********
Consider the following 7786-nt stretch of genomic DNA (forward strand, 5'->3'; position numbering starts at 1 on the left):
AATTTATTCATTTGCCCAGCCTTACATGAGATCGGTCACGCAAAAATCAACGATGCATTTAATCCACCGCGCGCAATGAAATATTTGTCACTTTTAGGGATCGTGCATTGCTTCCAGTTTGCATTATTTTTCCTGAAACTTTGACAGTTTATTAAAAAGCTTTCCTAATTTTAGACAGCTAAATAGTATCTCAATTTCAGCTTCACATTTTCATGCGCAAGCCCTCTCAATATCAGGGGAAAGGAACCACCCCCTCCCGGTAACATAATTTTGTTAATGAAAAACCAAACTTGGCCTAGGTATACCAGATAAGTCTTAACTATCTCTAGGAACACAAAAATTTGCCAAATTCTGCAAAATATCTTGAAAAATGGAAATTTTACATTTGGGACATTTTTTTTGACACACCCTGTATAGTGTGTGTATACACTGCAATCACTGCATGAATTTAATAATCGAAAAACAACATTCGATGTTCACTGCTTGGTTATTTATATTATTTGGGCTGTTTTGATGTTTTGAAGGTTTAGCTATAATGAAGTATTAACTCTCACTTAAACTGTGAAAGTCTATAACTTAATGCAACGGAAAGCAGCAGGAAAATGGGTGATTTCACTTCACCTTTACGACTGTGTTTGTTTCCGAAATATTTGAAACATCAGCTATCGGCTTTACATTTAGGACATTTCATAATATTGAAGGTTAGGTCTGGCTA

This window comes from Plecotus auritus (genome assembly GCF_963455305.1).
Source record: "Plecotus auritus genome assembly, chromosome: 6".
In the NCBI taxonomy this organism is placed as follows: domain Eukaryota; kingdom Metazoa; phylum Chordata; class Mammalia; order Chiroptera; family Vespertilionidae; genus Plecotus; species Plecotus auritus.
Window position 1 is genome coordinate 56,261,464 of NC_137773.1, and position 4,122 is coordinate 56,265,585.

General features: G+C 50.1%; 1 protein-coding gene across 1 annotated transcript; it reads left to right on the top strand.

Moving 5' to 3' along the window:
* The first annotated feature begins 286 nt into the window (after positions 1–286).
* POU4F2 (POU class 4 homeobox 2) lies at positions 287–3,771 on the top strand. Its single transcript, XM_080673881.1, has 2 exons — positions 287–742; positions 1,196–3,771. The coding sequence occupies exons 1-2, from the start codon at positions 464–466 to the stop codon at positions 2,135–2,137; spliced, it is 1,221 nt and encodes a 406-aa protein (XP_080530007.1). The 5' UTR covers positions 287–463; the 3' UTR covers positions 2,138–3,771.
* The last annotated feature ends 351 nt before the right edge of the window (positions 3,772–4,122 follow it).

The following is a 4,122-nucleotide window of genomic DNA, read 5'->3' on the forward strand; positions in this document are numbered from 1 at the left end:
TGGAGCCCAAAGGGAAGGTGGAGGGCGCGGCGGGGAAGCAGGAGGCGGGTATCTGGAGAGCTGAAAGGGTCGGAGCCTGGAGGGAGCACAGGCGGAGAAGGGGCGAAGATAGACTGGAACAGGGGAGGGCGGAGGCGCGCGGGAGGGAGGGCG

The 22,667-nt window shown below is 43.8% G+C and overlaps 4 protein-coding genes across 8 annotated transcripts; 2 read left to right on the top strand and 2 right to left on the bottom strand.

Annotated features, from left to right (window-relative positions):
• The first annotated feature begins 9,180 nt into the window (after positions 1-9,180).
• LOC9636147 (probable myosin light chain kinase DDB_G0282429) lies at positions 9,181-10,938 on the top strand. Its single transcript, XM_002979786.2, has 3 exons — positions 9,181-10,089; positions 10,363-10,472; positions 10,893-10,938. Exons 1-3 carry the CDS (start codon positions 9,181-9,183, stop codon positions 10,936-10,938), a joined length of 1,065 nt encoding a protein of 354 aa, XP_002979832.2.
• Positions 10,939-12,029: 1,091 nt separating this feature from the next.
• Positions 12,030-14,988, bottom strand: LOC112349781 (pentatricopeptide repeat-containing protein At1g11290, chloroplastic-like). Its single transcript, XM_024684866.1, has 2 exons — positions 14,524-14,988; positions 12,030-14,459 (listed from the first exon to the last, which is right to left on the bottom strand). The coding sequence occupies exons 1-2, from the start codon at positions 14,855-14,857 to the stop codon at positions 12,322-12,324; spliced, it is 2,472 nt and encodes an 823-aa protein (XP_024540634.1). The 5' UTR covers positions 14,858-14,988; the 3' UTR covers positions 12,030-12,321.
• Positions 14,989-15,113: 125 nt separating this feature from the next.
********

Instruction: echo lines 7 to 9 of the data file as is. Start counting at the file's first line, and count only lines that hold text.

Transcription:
General features: G+C 50.1%; 1 protein-coding gene across 1 annotated transcript; it reads left to right on the top strand.

Moving 5' to 3' along the window:
* The first annotated feature begins 286 nt into the window (after positions 1–286).